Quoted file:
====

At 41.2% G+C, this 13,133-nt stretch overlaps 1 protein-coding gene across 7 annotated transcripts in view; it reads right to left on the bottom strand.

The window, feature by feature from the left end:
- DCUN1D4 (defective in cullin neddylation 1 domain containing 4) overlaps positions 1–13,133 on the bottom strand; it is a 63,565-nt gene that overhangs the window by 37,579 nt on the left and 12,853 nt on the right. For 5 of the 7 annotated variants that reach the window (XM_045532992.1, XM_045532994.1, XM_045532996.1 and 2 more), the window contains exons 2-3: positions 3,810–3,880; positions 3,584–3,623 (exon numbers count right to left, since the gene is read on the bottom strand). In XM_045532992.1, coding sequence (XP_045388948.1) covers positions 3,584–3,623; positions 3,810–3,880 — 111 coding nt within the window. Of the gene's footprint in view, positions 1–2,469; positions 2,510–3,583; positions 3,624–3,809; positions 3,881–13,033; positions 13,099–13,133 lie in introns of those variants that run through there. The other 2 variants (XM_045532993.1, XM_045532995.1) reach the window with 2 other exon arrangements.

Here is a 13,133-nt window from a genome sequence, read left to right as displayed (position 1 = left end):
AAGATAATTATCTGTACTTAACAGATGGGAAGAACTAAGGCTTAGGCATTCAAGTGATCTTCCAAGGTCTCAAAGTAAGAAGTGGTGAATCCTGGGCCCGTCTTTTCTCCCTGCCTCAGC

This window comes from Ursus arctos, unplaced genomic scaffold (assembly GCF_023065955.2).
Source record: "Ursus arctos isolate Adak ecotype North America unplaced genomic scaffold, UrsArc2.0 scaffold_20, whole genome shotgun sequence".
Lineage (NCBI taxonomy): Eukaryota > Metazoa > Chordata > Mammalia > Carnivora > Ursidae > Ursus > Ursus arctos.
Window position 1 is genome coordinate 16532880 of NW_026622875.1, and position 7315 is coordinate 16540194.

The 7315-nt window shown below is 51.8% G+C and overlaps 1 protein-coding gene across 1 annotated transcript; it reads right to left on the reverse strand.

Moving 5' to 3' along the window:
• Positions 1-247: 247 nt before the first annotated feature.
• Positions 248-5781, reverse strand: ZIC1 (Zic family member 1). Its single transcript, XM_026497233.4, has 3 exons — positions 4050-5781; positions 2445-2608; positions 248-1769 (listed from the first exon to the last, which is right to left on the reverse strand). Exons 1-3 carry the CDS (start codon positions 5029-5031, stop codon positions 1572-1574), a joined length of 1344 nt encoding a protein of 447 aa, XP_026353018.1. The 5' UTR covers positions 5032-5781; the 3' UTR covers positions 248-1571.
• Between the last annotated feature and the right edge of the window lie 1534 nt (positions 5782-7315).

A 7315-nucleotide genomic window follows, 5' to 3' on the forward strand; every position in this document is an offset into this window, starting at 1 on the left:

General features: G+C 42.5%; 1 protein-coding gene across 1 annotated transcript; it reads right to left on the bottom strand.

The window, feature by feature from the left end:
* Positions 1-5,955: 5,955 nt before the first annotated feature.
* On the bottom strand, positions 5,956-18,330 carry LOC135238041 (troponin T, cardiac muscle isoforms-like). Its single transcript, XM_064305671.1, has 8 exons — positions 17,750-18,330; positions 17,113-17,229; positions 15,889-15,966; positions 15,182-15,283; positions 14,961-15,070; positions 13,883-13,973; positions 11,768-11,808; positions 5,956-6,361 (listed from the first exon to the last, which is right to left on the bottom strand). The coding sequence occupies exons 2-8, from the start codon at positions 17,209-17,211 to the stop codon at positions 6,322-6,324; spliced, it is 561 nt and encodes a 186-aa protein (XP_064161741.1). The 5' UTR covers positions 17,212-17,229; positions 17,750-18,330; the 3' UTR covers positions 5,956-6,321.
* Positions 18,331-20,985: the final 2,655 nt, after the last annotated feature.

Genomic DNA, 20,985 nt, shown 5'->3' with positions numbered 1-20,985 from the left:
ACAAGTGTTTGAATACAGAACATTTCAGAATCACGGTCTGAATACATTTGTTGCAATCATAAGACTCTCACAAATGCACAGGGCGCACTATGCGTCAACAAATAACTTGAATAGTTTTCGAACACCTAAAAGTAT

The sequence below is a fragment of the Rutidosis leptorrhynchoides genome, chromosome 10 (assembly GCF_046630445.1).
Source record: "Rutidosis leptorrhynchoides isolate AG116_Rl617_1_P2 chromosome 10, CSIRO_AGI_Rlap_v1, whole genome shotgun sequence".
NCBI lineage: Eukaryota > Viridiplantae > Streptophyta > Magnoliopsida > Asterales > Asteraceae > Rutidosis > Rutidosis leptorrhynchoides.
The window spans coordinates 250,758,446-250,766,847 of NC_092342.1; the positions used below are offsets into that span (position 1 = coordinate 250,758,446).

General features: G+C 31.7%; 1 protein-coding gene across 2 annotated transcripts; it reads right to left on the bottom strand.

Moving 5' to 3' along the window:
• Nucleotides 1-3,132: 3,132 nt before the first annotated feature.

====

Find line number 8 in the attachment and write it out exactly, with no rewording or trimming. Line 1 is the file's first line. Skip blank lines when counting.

Lineage (NCBI taxonomy): Eukaryota > Metazoa > Chordata > Mammalia > Carnivora > Ursidae > Ursus > Ursus arctos.